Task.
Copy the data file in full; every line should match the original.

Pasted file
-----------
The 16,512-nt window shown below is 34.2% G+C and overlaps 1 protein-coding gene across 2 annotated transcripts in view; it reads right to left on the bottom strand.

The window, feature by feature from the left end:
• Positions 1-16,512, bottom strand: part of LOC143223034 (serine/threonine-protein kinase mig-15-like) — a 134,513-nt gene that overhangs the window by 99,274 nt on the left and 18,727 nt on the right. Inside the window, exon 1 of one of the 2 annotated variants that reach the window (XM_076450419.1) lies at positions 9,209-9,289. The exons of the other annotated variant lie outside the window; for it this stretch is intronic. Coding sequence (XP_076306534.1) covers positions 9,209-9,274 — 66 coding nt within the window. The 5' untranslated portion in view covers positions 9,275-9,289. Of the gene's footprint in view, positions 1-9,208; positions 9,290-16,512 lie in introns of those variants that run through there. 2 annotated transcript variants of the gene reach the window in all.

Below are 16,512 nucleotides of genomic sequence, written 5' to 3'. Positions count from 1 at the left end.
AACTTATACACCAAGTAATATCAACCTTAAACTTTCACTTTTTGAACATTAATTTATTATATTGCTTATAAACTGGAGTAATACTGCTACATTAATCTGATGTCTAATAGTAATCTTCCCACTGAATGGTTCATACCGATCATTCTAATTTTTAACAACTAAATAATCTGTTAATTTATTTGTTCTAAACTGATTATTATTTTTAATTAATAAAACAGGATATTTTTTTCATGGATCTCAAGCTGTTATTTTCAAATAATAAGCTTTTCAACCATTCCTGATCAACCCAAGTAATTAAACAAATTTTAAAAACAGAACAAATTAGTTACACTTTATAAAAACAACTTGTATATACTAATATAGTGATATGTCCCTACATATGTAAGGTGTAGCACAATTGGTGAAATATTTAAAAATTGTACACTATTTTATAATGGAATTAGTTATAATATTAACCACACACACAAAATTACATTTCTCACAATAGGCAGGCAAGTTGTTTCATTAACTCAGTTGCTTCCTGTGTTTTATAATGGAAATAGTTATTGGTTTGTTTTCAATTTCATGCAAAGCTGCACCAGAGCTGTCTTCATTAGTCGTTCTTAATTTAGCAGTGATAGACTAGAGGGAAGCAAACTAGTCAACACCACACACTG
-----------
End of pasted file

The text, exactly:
The 16,512-nt window shown below is 34.2% G+C and overlaps 1 protein-coding gene across 2 annotated transcripts in view; it reads right to left on the bottom strand.

The window, feature by feature from the left end:
• Positions 1-16,512, bottom strand: part of LOC143223034 (serine/threonine-protein kinase mig-15-like) — a 134,513-nt gene that overhangs the window by 99,274 nt on the left and 18,727 nt on the right. Inside the window, exon 1 of one of the 2 annotated variants that reach the window (XM_076450419.1) lies at positions 9,209-9,289. The exons of the other annotated variant lie outside the window; for it this stretch is intronic. Coding sequence (XP_076306534.1) covers positions 9,209-9,274 — 66 coding nt within the window. The 5' untranslated portion in view covers positions 9,275-9,289. Of the gene's footprint in view, positions 1-9,208; positions 9,290-16,512 lie in introns of those variants that run through there. 2 annotated transcript variants of the gene reach the window in all.

Below are 16,512 nucleotides of genomic sequence, written 5' to 3'. Positions count from 1 at the left end.
AACTTATACACCAAGTAATATCAACCTTAAACTTTCACTTTTTGAACATTAATTTATTATATTGCTTATAAACTGGAGTAATACTGCTACATTAATCTGATGTCTAATAGTAATCTTCCCACTGAATGGTTCATACCGATCATTCTAATTTTTAACAACTAAATAATCTGTTAATTTATTTGTTCTAAACTGATTATTATTTTTAATTAATAAAACAGGATATTTTTTTCATGGATCTCAAGCTGTTATTTTCAAATAATAAGCTTTTCAACCATTCCTGATCAACCCAAGTAATTAAACAAATTTTAAAAACAGAACAAATTAGTTACACTTTATAAAAACAACTTGTATATACTAATATAGTGATATGTCCCTACATATGTAAGGTGTAGCACAATTGGTGAAATATTTAAAAATTGTACACTATTTTATAATGGAATTAGTTATAATATTAACCACACACACAAAATTACATTTCTCACAATAGGCAGGCAAGTTGTTTCATTAACTCAGTTGCTTCCTGTGTTTTATAATGGAAATAGTTATTGGTTTGTTTTCAATTTCATGCAAAGCTGCACCAGAGCTGTCTTCATTAGTCGTTCTTAATTTAGCAGTGATAGACTAGAGGGAAGCAAACTAGTCAACACCACACACTG